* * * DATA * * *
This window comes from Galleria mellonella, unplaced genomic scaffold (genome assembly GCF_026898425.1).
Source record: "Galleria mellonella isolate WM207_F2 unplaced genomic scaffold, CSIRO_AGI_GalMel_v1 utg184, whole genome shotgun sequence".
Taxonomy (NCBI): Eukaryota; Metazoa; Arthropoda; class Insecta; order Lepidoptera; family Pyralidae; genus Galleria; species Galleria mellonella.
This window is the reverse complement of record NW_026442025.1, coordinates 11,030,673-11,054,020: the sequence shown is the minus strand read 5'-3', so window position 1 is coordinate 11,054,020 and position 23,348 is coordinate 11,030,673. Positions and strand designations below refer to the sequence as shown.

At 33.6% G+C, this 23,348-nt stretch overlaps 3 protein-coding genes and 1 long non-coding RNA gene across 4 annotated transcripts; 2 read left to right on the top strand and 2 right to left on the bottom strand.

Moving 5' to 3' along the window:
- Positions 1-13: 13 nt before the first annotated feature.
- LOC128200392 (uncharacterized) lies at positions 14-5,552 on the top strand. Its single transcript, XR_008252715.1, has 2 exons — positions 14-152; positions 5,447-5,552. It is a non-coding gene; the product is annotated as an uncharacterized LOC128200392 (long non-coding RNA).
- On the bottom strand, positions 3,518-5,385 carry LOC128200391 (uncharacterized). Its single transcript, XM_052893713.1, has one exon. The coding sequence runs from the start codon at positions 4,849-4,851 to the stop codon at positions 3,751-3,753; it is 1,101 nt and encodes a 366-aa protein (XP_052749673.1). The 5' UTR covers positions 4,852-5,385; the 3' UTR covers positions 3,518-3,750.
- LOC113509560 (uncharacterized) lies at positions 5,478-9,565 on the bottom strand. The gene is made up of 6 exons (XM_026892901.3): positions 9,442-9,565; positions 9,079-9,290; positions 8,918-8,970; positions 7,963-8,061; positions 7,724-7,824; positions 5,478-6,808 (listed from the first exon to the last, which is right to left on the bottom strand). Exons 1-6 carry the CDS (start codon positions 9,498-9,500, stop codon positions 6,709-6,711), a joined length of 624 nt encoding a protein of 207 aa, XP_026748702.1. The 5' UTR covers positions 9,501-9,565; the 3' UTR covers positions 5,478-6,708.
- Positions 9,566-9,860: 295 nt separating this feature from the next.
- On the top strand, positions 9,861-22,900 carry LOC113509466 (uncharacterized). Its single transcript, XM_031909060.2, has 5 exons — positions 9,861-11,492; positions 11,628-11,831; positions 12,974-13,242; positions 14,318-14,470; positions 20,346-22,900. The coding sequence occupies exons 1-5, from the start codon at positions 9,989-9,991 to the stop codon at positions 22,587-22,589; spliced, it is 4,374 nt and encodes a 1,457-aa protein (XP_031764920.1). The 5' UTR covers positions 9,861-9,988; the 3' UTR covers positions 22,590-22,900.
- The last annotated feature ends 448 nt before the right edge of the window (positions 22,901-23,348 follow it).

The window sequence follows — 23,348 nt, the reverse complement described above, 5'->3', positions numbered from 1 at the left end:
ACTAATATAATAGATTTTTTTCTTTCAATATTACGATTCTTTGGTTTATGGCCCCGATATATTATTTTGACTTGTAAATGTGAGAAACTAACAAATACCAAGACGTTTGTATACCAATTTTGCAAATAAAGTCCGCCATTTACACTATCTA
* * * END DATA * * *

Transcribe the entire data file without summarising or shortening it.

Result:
This window comes from Galleria mellonella, unplaced genomic scaffold (genome assembly GCF_026898425.1).
Source record: "Galleria mellonella isolate WM207_F2 unplaced genomic scaffold, CSIRO_AGI_GalMel_v1 utg184, whole genome shotgun sequence".
Taxonomy (NCBI): Eukaryota; Metazoa; Arthropoda; class Insecta; order Lepidoptera; family Pyralidae; genus Galleria; species Galleria mellonella.
This window is the reverse complement of record NW_026442025.1, coordinates 11,030,673-11,054,020: the sequence shown is the minus strand read 5'-3', so window position 1 is coordinate 11,054,020 and position 23,348 is coordinate 11,030,673. Positions and strand designations below refer to the sequence as shown.

At 33.6% G+C, this 23,348-nt stretch overlaps 3 protein-coding genes and 1 long non-coding RNA gene across 4 annotated transcripts; 2 read left to right on the top strand and 2 right to left on the bottom strand.

Moving 5' to 3' along the window:
- Positions 1-13: 13 nt before the first annotated feature.
- LOC128200392 (uncharacterized) lies at positions 14-5,552 on the top strand. Its single transcript, XR_008252715.1, has 2 exons — positions 14-152; positions 5,447-5,552. It is a non-coding gene; the product is annotated as an uncharacterized LOC128200392 (long non-coding RNA).
- On the bottom strand, positions 3,518-5,385 carry LOC128200391 (uncharacterized). Its single transcript, XM_052893713.1, has one exon. The coding sequence runs from the start codon at positions 4,849-4,851 to the stop codon at positions 3,751-3,753; it is 1,101 nt and encodes a 366-aa protein (XP_052749673.1). The 5' UTR covers positions 4,852-5,385; the 3' UTR covers positions 3,518-3,750.
- LOC113509560 (uncharacterized) lies at positions 5,478-9,565 on the bottom strand. The gene is made up of 6 exons (XM_026892901.3): positions 9,442-9,565; positions 9,079-9,290; positions 8,918-8,970; positions 7,963-8,061; positions 7,724-7,824; positions 5,478-6,808 (listed from the first exon to the last, which is right to left on the bottom strand). Exons 1-6 carry the CDS (start codon positions 9,498-9,500, stop codon positions 6,709-6,711), a joined length of 624 nt encoding a protein of 207 aa, XP_026748702.1. The 5' UTR covers positions 9,501-9,565; the 3' UTR covers positions 5,478-6,708.
- Positions 9,566-9,860: 295 nt separating this feature from the next.
- On the top strand, positions 9,861-22,900 carry LOC113509466 (uncharacterized). Its single transcript, XM_031909060.2, has 5 exons — positions 9,861-11,492; positions 11,628-11,831; positions 12,974-13,242; positions 14,318-14,470; positions 20,346-22,900. The coding sequence occupies exons 1-5, from the start codon at positions 9,989-9,991 to the stop codon at positions 22,587-22,589; spliced, it is 4,374 nt and encodes a 1,457-aa protein (XP_031764920.1). The 5' UTR covers positions 9,861-9,988; the 3' UTR covers positions 22,590-22,900.
- The last annotated feature ends 448 nt before the right edge of the window (positions 22,901-23,348 follow it).

The window sequence follows — 23,348 nt, the reverse complement described above, 5'->3', positions numbered from 1 at the left end:
ACTAATATAATAGATTTTTTTCTTTCAATATTACGATTCTTTGGTTTATGGCCCCGATATATTATTTTGACTTGTAAATGTGAGAAACTAACAAATACCAAGACGTTTGTATACCAATTTTGCAAATAAAGTCCGCCATTTACACTATCTA